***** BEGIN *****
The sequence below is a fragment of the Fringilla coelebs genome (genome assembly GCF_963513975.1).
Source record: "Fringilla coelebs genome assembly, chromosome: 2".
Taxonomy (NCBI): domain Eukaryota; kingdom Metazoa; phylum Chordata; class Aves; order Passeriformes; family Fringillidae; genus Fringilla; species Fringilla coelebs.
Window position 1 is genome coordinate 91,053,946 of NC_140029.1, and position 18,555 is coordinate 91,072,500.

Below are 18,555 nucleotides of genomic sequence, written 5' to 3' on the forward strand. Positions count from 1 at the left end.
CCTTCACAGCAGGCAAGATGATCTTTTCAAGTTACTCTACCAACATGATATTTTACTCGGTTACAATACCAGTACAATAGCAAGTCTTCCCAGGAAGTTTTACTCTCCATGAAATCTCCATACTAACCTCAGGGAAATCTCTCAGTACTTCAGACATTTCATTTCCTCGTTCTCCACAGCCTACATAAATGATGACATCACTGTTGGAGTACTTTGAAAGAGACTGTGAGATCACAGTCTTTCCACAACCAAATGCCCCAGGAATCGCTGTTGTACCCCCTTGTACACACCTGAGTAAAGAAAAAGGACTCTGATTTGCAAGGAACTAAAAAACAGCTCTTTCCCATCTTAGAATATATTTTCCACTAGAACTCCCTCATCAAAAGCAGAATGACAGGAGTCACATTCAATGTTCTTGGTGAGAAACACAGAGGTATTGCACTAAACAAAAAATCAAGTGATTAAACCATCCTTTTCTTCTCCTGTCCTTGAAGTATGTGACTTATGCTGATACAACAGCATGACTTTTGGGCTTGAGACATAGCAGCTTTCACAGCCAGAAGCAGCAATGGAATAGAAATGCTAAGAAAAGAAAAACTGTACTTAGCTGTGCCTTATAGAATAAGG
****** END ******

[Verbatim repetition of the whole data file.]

The sequence below is a fragment of the Fringilla coelebs genome (genome assembly GCF_963513975.1).
Source record: "Fringilla coelebs genome assembly, chromosome: 2".
Taxonomy (NCBI): domain Eukaryota; kingdom Metazoa; phylum Chordata; class Aves; order Passeriformes; family Fringillidae; genus Fringilla; species Fringilla coelebs.
Window position 1 is genome coordinate 91,053,946 of NC_140029.1, and position 18,555 is coordinate 91,072,500.

Below are 18,555 nucleotides of genomic sequence, written 5' to 3' on the forward strand. Positions count from 1 at the left end.
CCTTCACAGCAGGCAAGATGATCTTTTCAAGTTACTCTACCAACATGATATTTTACTCGGTTACAATACCAGTACAATAGCAAGTCTTCCCAGGAAGTTTTACTCTCCATGAAATCTCCATACTAACCTCAGGGAAATCTCTCAGTACTTCAGACATTTCATTTCCTCGTTCTCCACAGCCTACATAAATGATGACATCACTGTTGGAGTACTTTGAAAGAGACTGTGAGATCACAGTCTTTCCACAACCAAATGCCCCAGGAATCGCTGTTGTACCCCCTTGTACACACCTGAGTAAAGAAAAAGGACTCTGATTTGCAAGGAACTAAAAAACAGCTCTTTCCCATCTTAGAATATATTTTCCACTAGAACTCCCTCATCAAAAGCAGAATGACAGGAGTCACATTCAATGTTCTTGGTGAGAAACACAGAGGTATTGCACTAAACAAAAAATCAAGTGATTAAACCATCCTTTTCTTCTCCTGTCCTTGAAGTATGTGACTTATGCTGATACAACAGCATGACTTTTGGGCTTGAGACATAGCAGCTTTCACAGCCAGAAGCAGCAATGGAATAGAAATGCTAAGAAAAGAAAAACTGTACTTAGCTGTGCCTTATAGAATAAGG